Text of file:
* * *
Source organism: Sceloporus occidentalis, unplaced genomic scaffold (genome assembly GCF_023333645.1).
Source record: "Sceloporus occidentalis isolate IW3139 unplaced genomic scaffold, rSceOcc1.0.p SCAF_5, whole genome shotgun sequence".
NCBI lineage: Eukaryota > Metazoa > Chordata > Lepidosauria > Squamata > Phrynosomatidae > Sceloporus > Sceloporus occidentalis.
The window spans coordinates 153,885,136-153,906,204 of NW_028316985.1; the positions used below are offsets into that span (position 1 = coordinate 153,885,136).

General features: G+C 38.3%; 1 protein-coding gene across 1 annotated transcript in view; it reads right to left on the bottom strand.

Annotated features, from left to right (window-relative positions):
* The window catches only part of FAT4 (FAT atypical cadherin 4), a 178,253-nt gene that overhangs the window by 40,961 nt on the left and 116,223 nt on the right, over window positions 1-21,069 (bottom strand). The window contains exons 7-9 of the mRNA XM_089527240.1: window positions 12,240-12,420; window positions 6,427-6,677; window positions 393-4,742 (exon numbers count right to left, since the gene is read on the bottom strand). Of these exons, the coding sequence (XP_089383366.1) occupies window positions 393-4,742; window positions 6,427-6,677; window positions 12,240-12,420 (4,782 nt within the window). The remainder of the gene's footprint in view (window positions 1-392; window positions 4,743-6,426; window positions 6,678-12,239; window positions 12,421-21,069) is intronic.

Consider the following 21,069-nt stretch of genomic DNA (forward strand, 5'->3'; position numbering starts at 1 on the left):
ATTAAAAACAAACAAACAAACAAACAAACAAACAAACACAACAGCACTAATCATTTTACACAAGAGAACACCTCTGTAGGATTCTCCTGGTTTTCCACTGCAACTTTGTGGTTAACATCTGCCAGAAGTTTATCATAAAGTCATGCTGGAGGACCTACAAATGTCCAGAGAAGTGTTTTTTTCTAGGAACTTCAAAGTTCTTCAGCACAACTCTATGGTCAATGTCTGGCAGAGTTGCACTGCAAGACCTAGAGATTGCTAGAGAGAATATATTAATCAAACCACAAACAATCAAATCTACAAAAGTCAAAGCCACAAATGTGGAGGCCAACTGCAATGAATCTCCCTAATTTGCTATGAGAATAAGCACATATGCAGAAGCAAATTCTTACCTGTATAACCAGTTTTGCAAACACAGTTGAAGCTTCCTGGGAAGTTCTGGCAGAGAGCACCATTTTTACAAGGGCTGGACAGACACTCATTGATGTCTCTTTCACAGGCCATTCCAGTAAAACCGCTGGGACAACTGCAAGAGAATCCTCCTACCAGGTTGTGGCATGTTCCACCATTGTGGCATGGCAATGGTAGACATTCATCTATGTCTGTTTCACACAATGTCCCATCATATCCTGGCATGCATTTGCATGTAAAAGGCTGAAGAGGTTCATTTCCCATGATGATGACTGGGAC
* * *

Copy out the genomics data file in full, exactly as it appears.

Source organism: Sceloporus occidentalis, unplaced genomic scaffold (genome assembly GCF_023333645.1).
Source record: "Sceloporus occidentalis isolate IW3139 unplaced genomic scaffold, rSceOcc1.0.p SCAF_5, whole genome shotgun sequence".
NCBI lineage: Eukaryota > Metazoa > Chordata > Lepidosauria > Squamata > Phrynosomatidae > Sceloporus > Sceloporus occidentalis.
The window spans coordinates 153,885,136-153,906,204 of NW_028316985.1; the positions used below are offsets into that span (position 1 = coordinate 153,885,136).

General features: G+C 38.3%; 1 protein-coding gene across 1 annotated transcript in view; it reads right to left on the bottom strand.

Annotated features, from left to right (window-relative positions):
* The window catches only part of FAT4 (FAT atypical cadherin 4), a 178,253-nt gene that overhangs the window by 40,961 nt on the left and 116,223 nt on the right, over window positions 1-21,069 (bottom strand). The window contains exons 7-9 of the mRNA XM_089527240.1: window positions 12,240-12,420; window positions 6,427-6,677; window positions 393-4,742 (exon numbers count right to left, since the gene is read on the bottom strand). Of these exons, the coding sequence (XP_089383366.1) occupies window positions 393-4,742; window positions 6,427-6,677; window positions 12,240-12,420 (4,782 nt within the window). The remainder of the gene's footprint in view (window positions 1-392; window positions 4,743-6,426; window positions 6,678-12,239; window positions 12,421-21,069) is intronic.

Consider the following 21,069-nt stretch of genomic DNA (forward strand, 5'->3'; position numbering starts at 1 on the left):
ATTAAAAACAAACAAACAAACAAACAAACAAACAAACACAACAGCACTAATCATTTTACACAAGAGAACACCTCTGTAGGATTCTCCTGGTTTTCCACTGCAACTTTGTGGTTAACATCTGCCAGAAGTTTATCATAAAGTCATGCTGGAGGACCTACAAATGTCCAGAGAAGTGTTTTTTTCTAGGAACTTCAAAGTTCTTCAGCACAACTCTATGGTCAATGTCTGGCAGAGTTGCACTGCAAGACCTAGAGATTGCTAGAGAGAATATATTAATCAAACCACAAACAATCAAATCTACAAAAGTCAAAGCCACAAATGTGGAGGCCAACTGCAATGAATCTCCCTAATTTGCTATGAGAATAAGCACATATGCAGAAGCAAATTCTTACCTGTATAACCAGTTTTGCAAACACAGTTGAAGCTTCCTGGGAAGTTCTGGCAGAGAGCACCATTTTTACAAGGGCTGGACAGACACTCATTGATGTCTCTTTCACAGGCCATTCCAGTAAAACCGCTGGGACAACTGCAAGAGAATCCTCCTACCAGGTTGTGGCATGTTCCACCATTGTGGCATGGCAATGGTAGACATTCATCTATGTCTGTTTCACACAATGTCCCATCATATCCTGGCATGCATTTGCATGTAAAAGGCTGAAGAGGTTCATTTCCCATGATGATGACTGGGAC